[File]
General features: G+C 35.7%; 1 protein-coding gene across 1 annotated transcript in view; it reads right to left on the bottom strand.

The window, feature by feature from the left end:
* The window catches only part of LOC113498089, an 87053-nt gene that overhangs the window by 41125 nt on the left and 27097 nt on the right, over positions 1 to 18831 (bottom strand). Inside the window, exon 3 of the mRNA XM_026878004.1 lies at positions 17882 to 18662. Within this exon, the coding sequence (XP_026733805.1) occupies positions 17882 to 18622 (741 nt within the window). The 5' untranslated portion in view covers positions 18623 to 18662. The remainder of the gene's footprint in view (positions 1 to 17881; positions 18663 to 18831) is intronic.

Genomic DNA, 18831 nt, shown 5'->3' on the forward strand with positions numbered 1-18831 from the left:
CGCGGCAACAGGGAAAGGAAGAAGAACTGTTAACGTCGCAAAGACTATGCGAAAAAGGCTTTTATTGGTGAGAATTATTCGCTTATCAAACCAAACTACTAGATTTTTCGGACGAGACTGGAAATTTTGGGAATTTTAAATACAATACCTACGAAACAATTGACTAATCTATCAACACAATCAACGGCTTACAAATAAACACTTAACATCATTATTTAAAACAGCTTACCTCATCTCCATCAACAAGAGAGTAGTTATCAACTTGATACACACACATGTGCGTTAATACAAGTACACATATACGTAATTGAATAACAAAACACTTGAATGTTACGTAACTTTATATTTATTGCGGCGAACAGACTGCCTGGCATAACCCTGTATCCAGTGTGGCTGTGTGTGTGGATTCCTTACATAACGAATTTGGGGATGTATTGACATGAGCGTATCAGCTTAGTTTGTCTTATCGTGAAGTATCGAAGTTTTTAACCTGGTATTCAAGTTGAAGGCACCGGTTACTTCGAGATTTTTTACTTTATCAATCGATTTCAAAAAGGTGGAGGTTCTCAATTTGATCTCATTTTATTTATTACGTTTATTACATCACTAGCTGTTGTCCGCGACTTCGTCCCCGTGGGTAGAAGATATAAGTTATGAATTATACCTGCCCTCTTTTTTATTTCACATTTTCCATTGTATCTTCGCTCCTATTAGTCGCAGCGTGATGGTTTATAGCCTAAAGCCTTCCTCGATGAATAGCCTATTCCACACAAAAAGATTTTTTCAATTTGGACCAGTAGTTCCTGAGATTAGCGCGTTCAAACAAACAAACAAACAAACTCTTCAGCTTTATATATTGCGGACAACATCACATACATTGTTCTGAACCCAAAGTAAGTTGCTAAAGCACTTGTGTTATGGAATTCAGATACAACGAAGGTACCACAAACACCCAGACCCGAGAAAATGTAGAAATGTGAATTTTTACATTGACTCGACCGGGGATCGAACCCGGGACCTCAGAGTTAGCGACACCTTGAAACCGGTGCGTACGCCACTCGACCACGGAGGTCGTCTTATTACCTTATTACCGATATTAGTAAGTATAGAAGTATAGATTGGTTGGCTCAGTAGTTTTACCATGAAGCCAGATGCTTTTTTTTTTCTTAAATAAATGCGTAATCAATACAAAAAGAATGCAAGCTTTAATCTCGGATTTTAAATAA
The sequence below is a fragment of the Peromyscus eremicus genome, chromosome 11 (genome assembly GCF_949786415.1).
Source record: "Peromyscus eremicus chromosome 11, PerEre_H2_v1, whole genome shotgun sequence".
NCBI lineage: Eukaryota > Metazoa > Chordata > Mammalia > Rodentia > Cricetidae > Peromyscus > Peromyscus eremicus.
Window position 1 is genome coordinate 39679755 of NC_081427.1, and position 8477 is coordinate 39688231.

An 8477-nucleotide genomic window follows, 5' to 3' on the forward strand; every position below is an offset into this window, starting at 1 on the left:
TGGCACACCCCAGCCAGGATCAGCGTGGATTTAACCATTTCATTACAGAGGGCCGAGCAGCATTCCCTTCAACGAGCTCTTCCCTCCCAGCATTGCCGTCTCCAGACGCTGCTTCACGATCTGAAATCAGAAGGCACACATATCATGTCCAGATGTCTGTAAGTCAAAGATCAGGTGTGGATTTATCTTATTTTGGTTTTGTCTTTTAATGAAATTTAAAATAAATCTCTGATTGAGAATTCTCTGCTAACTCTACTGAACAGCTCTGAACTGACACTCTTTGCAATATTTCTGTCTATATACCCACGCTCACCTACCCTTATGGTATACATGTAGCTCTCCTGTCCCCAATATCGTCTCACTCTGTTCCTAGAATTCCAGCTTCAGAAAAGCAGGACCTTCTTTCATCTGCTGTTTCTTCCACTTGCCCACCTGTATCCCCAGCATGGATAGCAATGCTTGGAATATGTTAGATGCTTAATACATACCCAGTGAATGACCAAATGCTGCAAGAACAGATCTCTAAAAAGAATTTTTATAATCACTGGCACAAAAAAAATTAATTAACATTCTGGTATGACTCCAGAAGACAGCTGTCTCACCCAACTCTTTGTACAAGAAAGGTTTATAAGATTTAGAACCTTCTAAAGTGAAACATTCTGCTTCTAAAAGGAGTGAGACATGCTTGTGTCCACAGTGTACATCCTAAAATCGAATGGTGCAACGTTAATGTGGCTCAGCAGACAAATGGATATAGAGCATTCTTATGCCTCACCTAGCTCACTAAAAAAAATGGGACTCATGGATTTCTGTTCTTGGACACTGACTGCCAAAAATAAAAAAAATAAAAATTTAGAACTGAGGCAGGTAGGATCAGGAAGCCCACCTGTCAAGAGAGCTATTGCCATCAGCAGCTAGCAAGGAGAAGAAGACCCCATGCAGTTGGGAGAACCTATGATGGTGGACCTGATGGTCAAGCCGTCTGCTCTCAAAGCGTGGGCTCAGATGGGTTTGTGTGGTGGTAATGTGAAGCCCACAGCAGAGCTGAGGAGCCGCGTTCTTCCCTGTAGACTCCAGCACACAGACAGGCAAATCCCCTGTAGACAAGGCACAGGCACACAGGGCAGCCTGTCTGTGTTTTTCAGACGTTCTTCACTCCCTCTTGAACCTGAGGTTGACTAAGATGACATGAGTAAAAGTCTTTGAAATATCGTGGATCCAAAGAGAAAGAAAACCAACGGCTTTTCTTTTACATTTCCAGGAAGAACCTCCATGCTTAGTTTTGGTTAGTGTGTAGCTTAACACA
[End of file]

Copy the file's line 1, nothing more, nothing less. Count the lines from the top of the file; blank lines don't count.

General features: G+C 35.7%; 1 protein-coding gene across 1 annotated transcript in view; it reads right to left on the bottom strand.